The past several years have been difficult ones for small businesses.
Recently, there have been signs that the economy is picking up again, and many small business owners say they’ll end the year on a high-note. But others admit they’re continuing to struggle, blaming the economy for their plight.
Now with the fiscal cliff looming, the majority of small businesses fear another economic downturn may be inevitable. A recent Small Business Optimism Index released by the Gallup Organization found small business optimism is the lowest it has been since July 2010.
Where do you fall on the spectrum? Are you blaming the economy for your inability to build your business dreams? If you are, it’s time for a reality check.
Do you need an attitude adjustment?
Over the years, I’ve worked with hundreds of small businesses and have come to the realization that the problem with many struggling small businesses—in any economy— begins with the owner’s attitude. The way you think—what you’re telling yourself—is reflected in your external results. You create your own reality.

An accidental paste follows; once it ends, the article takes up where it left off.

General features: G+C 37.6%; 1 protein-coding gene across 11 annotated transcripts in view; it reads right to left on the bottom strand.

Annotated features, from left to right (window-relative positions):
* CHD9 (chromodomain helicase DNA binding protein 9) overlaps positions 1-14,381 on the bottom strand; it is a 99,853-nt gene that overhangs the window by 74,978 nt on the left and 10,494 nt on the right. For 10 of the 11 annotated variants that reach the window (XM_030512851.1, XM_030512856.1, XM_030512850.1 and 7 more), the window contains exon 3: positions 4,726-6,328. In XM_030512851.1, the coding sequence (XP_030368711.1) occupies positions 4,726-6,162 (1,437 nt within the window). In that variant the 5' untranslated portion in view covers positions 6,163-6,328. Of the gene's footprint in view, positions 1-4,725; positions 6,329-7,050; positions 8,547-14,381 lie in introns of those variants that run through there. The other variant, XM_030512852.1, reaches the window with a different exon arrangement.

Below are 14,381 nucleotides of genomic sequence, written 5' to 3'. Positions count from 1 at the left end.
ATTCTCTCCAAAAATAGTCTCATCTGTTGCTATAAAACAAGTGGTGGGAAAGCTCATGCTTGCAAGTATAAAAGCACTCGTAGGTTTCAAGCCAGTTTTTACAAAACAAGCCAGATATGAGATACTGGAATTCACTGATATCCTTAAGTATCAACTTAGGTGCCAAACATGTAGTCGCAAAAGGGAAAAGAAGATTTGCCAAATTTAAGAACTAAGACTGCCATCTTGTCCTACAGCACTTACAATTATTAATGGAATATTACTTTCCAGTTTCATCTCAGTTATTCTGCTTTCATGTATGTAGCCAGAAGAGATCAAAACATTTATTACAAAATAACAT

Tough times are often the best times for business growth and opportunities. Some of the most successful businesses in the U.S. were started in down economies—companies such as Southwest Airlines, Charles Schwab, and Federal Express.
The only thing you can control is how you react when things are out of control
As business owners, we can’t control Washington or Wall Street. So instead of focusing on things you can’t control, focus on the things you can.
When times get tough—get creative. Step back and look at problems from a new perspective. As my mother used to say, “There’s more than one way to skin a cat.”
Businesses who rise to the top during tough times are the ones who are flexible enough to adjust to uncontrollable external factors and put faith in and focus on their strengths.
What can you do to enhance your customer experience? What products or services provide the greatest revenue opportunities for your business? Are there ways to improve your productivity to add to your bottom line? Do you need to reinvent your business model?
Things to think about
As the year comes to a close, focus forward with positive thoughts about your business. Commit to building your success despite what economic circumstances prevail in the New Year.
Be one of the business owners who not only survives, but thrives. Take personal accountability for your success.
Don’t be a victim—be the victor!
What things did you struggle with in 2012 and how did you overcome them? Let us know in the comments below.